December 9, 2021

Partnering With Boston Schools Is a Key Part of Youth Vaccination Effort

Jazmin Holdway for Boston Medical Center

Staffed by a multilingual, multicultural team of nurses and pediatric residents, BMC's pop-up clinics meet youth where they live, learn, and play.

Back in May, when the Food and Drug Administration approved the Pfizer-BioNTech COVID-19 vaccine for emergency use in adolescents aged 12 to 15, the vaccination strategy team at Boston Medical Center was ready to mobilize—quite literally.

A multilingual and multicultural team of nurses and first-year pediatric residents are traveling in medical vans stocked with vaccines and meeting youth where they learn and play. Their efforts are opening access to health education and immunizations for Boston neighborhoods that were hardest hit by the coronavirus. These mobile clinics have been welcomed into schools, after-school programs, faith-based organizations, and other community sites across Boston.

In total, more than 215 vaccination events have taken place at over 90 community sites. Developing a strong partnership with Boston Public Schools (BPS) has been critical to the hospital’s youth vaccination effort, says Alicia Peterson, MBA, BMC’s director of operations for COVID-19 vaccines, who is also principal investigator for the $1 million Health Resources and Services Administration grant that helps fund the mobile vaccine clinics.

“By going to events in the community, we hope that people heard the message that we are here for them, both in and out of the hospital.”Click To Tweet

The school-based vaccination effort began as a word-of-mouth campaign at individual schools. Then, this summer, with the start of a new school year approaching, Peterson says school district leadership reached out to formalize the partnership.

“We said, ‘Look, here’s what BMC can offer. We want to make this easy as possible for you. We’re a one-stop shop. We’ll bring our setup, our vaccines, and staff. All we need is for you to connect us with the school leaders,'” she says.

By partnering with BPS, BMC has hosted more than 115 school-based COVID-19 vaccine pop-ups at more than 60 district, charter, and vocational schools, many in neighborhoods with the highest COVID-19 case rates, including Charles Sumner Elementary School in Roslindale, Boston Arts Academy in Dorchester, and Fenway High School in Roxbury.

Vaccinating youth is integral to stopping the spread of COVID-19 within schools, enabling students to return to consistent in-person learning programs that are uninterrupted by outbreaks. Involving school staff and school nurses has made it possible for more of the community to have access to the pop-up vaccine clinics, opening it up to staff, parents, and local community residents.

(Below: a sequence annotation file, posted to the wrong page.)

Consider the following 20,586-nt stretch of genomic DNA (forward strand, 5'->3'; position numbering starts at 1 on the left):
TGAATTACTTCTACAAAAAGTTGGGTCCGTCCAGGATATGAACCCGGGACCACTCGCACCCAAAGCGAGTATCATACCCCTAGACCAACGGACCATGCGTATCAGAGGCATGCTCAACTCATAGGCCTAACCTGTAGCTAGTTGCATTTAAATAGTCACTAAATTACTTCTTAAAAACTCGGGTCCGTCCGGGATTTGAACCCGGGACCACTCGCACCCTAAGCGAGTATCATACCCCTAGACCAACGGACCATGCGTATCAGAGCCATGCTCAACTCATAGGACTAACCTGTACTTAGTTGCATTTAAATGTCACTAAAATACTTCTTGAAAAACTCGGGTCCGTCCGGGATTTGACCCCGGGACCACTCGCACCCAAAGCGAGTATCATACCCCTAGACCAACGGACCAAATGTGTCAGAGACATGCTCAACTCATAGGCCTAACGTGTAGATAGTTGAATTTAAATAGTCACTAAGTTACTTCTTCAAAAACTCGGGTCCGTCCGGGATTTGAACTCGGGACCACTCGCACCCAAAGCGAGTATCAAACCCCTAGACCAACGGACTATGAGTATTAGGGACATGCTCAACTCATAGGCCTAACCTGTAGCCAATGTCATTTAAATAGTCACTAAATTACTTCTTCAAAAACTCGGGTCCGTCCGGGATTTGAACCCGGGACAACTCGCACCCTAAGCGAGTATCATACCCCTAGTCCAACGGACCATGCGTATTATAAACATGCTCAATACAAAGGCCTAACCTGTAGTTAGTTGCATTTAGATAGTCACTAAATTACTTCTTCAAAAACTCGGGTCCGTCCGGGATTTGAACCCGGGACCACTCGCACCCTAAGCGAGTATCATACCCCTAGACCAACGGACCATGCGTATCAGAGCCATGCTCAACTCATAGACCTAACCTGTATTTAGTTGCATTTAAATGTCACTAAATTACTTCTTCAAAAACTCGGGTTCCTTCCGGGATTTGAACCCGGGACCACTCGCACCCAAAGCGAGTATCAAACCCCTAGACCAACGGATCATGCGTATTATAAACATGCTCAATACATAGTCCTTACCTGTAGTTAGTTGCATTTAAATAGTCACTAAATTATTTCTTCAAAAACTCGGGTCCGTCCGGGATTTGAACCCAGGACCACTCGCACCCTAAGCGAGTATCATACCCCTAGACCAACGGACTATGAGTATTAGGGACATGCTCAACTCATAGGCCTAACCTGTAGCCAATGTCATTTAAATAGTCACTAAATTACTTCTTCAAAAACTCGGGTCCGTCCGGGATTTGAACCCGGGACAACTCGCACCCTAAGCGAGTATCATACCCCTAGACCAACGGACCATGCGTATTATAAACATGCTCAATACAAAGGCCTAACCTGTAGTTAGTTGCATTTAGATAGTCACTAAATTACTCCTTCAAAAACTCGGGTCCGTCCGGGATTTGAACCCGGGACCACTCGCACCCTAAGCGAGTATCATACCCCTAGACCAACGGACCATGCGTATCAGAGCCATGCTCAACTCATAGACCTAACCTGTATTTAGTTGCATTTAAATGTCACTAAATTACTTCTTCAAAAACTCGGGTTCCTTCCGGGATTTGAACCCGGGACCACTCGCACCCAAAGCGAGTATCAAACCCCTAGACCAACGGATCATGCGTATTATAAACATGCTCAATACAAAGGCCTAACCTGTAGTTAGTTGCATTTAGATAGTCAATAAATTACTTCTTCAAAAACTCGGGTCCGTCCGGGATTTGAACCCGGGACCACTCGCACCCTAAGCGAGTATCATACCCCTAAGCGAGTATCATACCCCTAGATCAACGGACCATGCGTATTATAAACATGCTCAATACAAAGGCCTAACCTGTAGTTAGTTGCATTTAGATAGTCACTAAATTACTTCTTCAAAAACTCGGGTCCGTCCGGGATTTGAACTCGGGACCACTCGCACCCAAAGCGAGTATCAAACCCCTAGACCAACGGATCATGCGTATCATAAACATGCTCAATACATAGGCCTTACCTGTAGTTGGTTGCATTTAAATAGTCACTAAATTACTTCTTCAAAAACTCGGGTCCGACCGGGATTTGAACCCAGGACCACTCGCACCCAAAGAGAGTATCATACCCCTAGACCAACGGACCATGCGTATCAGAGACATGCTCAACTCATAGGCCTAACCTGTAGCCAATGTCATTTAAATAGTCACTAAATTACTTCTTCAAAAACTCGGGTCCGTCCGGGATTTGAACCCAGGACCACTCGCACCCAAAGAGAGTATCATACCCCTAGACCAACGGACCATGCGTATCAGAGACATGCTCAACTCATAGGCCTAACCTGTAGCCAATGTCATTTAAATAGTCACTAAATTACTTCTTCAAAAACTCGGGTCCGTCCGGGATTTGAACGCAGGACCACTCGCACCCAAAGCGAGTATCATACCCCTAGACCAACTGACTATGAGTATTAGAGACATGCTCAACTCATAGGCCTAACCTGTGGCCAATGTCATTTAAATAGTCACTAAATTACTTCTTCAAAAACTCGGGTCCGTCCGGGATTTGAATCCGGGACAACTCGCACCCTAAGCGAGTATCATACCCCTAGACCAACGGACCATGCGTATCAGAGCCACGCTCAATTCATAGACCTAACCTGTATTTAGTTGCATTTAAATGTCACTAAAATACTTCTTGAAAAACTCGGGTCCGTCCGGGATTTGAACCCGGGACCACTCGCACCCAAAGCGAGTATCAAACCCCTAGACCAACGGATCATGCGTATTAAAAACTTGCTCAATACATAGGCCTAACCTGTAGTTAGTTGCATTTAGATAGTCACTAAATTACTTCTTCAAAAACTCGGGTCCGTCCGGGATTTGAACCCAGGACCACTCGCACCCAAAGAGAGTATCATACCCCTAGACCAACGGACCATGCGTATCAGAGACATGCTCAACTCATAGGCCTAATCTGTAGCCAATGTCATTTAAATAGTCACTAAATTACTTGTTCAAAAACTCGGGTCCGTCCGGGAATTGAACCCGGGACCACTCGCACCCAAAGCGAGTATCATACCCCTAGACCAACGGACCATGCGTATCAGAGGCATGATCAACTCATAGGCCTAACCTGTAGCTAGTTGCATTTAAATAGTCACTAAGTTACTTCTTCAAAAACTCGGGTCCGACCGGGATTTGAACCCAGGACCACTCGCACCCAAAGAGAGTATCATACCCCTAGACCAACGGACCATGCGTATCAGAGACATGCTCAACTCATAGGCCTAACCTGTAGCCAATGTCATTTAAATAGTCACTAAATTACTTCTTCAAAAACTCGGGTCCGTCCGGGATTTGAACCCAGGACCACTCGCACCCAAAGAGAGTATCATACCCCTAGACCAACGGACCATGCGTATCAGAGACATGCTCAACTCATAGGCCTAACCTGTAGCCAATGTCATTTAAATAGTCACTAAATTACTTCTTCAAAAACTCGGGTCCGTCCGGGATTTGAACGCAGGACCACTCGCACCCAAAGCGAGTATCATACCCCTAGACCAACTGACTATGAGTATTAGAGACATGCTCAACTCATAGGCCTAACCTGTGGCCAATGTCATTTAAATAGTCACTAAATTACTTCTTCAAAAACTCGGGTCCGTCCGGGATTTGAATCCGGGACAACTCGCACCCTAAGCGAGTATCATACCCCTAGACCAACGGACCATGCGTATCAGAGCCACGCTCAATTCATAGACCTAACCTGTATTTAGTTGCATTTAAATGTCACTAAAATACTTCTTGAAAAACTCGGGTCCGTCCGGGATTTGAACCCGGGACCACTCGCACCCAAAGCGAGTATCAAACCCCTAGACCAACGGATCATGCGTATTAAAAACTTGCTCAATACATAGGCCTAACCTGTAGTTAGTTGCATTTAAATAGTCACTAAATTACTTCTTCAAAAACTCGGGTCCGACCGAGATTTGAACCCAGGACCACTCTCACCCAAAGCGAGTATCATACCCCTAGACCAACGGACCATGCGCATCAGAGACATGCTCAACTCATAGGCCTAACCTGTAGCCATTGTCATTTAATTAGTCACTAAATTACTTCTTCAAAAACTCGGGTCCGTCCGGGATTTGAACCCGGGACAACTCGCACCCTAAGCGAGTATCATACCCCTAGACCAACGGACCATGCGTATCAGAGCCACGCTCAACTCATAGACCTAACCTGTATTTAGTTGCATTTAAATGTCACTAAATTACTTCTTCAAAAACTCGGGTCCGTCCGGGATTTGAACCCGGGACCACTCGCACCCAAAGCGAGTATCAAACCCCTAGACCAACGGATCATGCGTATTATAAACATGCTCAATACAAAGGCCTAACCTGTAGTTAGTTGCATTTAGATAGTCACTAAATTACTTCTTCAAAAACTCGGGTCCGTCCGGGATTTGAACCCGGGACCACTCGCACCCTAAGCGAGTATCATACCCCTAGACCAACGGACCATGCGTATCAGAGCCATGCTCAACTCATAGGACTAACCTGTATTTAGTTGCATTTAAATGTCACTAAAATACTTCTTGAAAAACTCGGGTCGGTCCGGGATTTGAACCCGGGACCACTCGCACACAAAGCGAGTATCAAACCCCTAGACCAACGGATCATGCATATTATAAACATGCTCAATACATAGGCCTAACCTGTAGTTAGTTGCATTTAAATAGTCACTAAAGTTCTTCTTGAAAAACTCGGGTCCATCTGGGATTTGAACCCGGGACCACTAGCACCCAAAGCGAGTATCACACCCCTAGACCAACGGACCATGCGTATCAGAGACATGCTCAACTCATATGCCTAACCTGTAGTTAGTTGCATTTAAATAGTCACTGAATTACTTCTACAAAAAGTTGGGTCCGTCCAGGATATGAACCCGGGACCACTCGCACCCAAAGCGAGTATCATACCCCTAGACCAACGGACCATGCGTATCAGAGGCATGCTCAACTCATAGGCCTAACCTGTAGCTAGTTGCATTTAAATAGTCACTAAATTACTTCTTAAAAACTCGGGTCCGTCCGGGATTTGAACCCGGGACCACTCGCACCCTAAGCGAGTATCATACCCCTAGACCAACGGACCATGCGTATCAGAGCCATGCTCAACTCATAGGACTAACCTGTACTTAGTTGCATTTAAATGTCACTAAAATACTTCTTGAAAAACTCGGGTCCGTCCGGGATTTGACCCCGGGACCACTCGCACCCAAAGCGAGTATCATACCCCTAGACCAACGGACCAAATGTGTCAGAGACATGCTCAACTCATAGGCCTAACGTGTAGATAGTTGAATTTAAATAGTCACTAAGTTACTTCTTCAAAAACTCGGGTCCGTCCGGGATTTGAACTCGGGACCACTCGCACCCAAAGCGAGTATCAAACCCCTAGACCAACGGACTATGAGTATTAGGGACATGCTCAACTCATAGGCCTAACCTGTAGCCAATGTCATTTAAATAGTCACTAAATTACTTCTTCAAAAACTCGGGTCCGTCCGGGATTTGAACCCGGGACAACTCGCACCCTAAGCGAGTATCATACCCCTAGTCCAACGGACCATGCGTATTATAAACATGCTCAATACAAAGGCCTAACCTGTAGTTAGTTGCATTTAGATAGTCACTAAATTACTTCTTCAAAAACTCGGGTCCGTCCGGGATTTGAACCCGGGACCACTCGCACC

Health equity is at the center of mobile COVID-19 vaccination rollout

The multipronged immunization effort extends beyond schools. BMC is closely partnering with the Boston Public Health Commission, the Vaccine Equity Now! Coalition, and immigrant-focused organizations to ensure that the clinics are readily available to people of color and the most socially vulnerable populations. The team’s outreach targets demographics who were most impacted by the surges of coronavirus in the spring and fall of 2020.

For example, BMC has opened pop-up vaccination clinics at churches and faith centers, such as Iglesia de Dios in Jamaica Plain and Church of God in Dorchester, as well as community sites, including Score4More Basketball in Roxbury, Harambee Park in Mattapan and Dorchester, and even a block party in Hyde Park.

With the mRNA vaccines, such as those from Pfizer-BioNTech and Moderna, come many questions—especially from concerned parents making decisions for their children.

Peterson stressed that culturally competent care is a core component of the effort.

“We’ve intentionally formed our vaccination team, ensuring it is representative of the communities we serve. Sixty-five percent of our teams speak two or more languages, and 85% of our team are people of color, including all on-site leadership. Patients have expressed how comfortable they feel asking questions, because it’s someone who looks like them, who speaks their language and understands,” she explains.

“Our team speaks over eight different languages. When we think about access, there’s not always going be a Spanish speaker at Walgreens, and there’s not always going to be a Haitian-Creole speaker at CVS. That’s a barrier for many people.”

Since the unit began traveling into communities in May 2021, the team has administered over 2,800 first doses of COVID-19 vaccines—half of those to youth under 19 years old. The majority of people receiving their first dose are Black and Latinx.